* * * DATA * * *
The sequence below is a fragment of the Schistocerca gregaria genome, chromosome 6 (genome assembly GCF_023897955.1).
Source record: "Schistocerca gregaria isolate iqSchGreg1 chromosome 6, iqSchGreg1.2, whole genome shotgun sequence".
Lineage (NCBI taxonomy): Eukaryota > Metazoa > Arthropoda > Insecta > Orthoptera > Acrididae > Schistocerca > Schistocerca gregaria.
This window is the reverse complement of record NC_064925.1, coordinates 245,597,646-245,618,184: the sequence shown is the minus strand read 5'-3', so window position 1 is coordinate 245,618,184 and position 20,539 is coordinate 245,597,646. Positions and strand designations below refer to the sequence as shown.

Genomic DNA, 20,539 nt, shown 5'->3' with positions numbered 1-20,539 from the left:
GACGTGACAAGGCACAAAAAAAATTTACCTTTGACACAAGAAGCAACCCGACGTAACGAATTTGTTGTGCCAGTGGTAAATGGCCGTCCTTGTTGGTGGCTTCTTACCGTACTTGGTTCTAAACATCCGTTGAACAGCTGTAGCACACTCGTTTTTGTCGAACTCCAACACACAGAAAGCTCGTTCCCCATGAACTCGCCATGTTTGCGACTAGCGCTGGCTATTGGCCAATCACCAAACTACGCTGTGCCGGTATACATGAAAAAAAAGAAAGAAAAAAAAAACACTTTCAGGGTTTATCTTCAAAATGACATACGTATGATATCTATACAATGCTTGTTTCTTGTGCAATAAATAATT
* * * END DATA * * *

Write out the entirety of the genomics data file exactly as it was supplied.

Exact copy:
The sequence below is a fragment of the Schistocerca gregaria genome, chromosome 6 (genome assembly GCF_023897955.1).
Source record: "Schistocerca gregaria isolate iqSchGreg1 chromosome 6, iqSchGreg1.2, whole genome shotgun sequence".
Lineage (NCBI taxonomy): Eukaryota > Metazoa > Arthropoda > Insecta > Orthoptera > Acrididae > Schistocerca > Schistocerca gregaria.
This window is the reverse complement of record NC_064925.1, coordinates 245,597,646-245,618,184: the sequence shown is the minus strand read 5'-3', so window position 1 is coordinate 245,618,184 and position 20,539 is coordinate 245,597,646. Positions and strand designations below refer to the sequence as shown.

Genomic DNA, 20,539 nt, shown 5'->3' with positions numbered 1-20,539 from the left:
GACGTGACAAGGCACAAAAAAAATTTACCTTTGACACAAGAAGCAACCCGACGTAACGAATTTGTTGTGCCAGTGGTAAATGGCCGTCCTTGTTGGTGGCTTCTTACCGTACTTGGTTCTAAACATCCGTTGAACAGCTGTAGCACACTCGTTTTTGTCGAACTCCAACACACAGAAAGCTCGTTCCCCATGAACTCGCCATGTTTGCGACTAGCGCTGGCTATTGGCCAATCACCAAACTACGCTGTGCCGGTATACATGAAAAAAAAGAAAGAAAAAAAAAACACTTTCAGGGTTTATCTTCAAAATGACATACGTATGATATCTATACAATGCTTGTTTCTTGTGCAATAAATAATT